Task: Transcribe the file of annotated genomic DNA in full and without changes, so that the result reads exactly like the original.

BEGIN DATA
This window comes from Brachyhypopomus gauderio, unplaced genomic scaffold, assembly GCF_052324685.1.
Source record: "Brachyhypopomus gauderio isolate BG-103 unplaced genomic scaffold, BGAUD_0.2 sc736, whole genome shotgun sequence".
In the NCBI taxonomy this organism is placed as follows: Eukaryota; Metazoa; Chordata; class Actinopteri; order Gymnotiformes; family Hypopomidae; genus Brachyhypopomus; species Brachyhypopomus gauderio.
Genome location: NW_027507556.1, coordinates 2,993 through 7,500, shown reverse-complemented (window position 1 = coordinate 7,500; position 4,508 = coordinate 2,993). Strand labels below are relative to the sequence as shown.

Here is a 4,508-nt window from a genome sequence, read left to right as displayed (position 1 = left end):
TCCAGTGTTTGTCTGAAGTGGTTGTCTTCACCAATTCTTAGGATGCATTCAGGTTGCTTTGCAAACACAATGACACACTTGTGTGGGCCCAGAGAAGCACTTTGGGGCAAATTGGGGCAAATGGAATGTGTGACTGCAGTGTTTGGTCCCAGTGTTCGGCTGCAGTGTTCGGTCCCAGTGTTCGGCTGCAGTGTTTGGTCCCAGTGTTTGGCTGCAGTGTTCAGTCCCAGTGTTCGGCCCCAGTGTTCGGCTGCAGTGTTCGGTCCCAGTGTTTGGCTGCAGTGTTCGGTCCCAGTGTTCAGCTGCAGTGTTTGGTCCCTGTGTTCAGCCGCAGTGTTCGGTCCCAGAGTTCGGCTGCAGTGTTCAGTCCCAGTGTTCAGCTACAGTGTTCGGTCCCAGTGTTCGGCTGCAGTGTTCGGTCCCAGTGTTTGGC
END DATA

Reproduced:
This window comes from Brachyhypopomus gauderio, unplaced genomic scaffold, assembly GCF_052324685.1.
Source record: "Brachyhypopomus gauderio isolate BG-103 unplaced genomic scaffold, BGAUD_0.2 sc736, whole genome shotgun sequence".
In the NCBI taxonomy this organism is placed as follows: Eukaryota; Metazoa; Chordata; class Actinopteri; order Gymnotiformes; family Hypopomidae; genus Brachyhypopomus; species Brachyhypopomus gauderio.
Genome location: NW_027507556.1, coordinates 2,993 through 7,500, shown reverse-complemented (window position 1 = coordinate 7,500; position 4,508 = coordinate 2,993). Strand labels below are relative to the sequence as shown.

Here is a 4,508-nt window from a genome sequence, read left to right as displayed (position 1 = left end):
TCCAGTGTTTGTCTGAAGTGGTTGTCTTCACCAATTCTTAGGATGCATTCAGGTTGCTTTGCAAACACAATGACACACTTGTGTGGGCCCAGAGAAGCACTTTGGGGCAAATTGGGGCAAATGGAATGTGTGACTGCAGTGTTTGGTCCCAGTGTTCGGCTGCAGTGTTCGGTCCCAGTGTTCGGCTGCAGTGTTTGGTCCCAGTGTTTGGCTGCAGTGTTCAGTCCCAGTGTTCGGCCCCAGTGTTCGGCTGCAGTGTTCGGTCCCAGTGTTTGGCTGCAGTGTTCGGTCCCAGTGTTCAGCTGCAGTGTTTGGTCCCTGTGTTCAGCCGCAGTGTTCGGTCCCAGAGTTCGGCTGCAGTGTTCAGTCCCAGTGTTCAGCTACAGTGTTCGGTCCCAGTGTTCGGCTGCAGTGTTCGGTCCCAGTGTTTGGC